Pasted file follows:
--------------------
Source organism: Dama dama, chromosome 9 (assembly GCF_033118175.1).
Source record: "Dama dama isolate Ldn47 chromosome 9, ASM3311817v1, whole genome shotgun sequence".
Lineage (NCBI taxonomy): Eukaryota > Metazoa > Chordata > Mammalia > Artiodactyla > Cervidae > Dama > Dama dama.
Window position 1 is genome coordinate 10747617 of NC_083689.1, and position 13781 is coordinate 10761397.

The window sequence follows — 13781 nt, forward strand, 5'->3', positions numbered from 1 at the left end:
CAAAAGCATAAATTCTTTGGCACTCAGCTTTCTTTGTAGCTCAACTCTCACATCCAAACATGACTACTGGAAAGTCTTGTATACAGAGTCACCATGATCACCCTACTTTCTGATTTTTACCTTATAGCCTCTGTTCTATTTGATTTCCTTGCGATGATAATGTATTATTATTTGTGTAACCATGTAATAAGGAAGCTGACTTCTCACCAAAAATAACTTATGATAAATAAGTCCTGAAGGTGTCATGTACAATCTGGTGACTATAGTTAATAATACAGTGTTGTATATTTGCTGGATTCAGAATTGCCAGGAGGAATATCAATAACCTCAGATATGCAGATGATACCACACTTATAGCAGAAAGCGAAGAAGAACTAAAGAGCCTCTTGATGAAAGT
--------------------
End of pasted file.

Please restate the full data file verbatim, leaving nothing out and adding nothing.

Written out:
Source organism: Dama dama, chromosome 9 (assembly GCF_033118175.1).
Source record: "Dama dama isolate Ldn47 chromosome 9, ASM3311817v1, whole genome shotgun sequence".
Lineage (NCBI taxonomy): Eukaryota > Metazoa > Chordata > Mammalia > Artiodactyla > Cervidae > Dama > Dama dama.
Window position 1 is genome coordinate 10747617 of NC_083689.1, and position 13781 is coordinate 10761397.

The window sequence follows — 13781 nt, forward strand, 5'->3', positions numbered from 1 at the left end:
CAAAAGCATAAATTCTTTGGCACTCAGCTTTCTTTGTAGCTCAACTCTCACATCCAAACATGACTACTGGAAAGTCTTGTATACAGAGTCACCATGATCACCCTACTTTCTGATTTTTACCTTATAGCCTCTGTTCTATTTGATTTCCTTGCGATGATAATGTATTATTATTTGTGTAACCATGTAATAAGGAAGCTGACTTCTCACCAAAAATAACTTATGATAAATAAGTCCTGAAGGTGTCATGTACAATCTGGTGACTATAGTTAATAATACAGTGTTGTATATTTGCTGGATTCAGAATTGCCAGGAGGAATATCAATAACCTCAGATATGCAGATGATACCACACTTATAGCAGAAAGCGAAGAAGAACTAAAGAGCCTCTTGATGAAAGT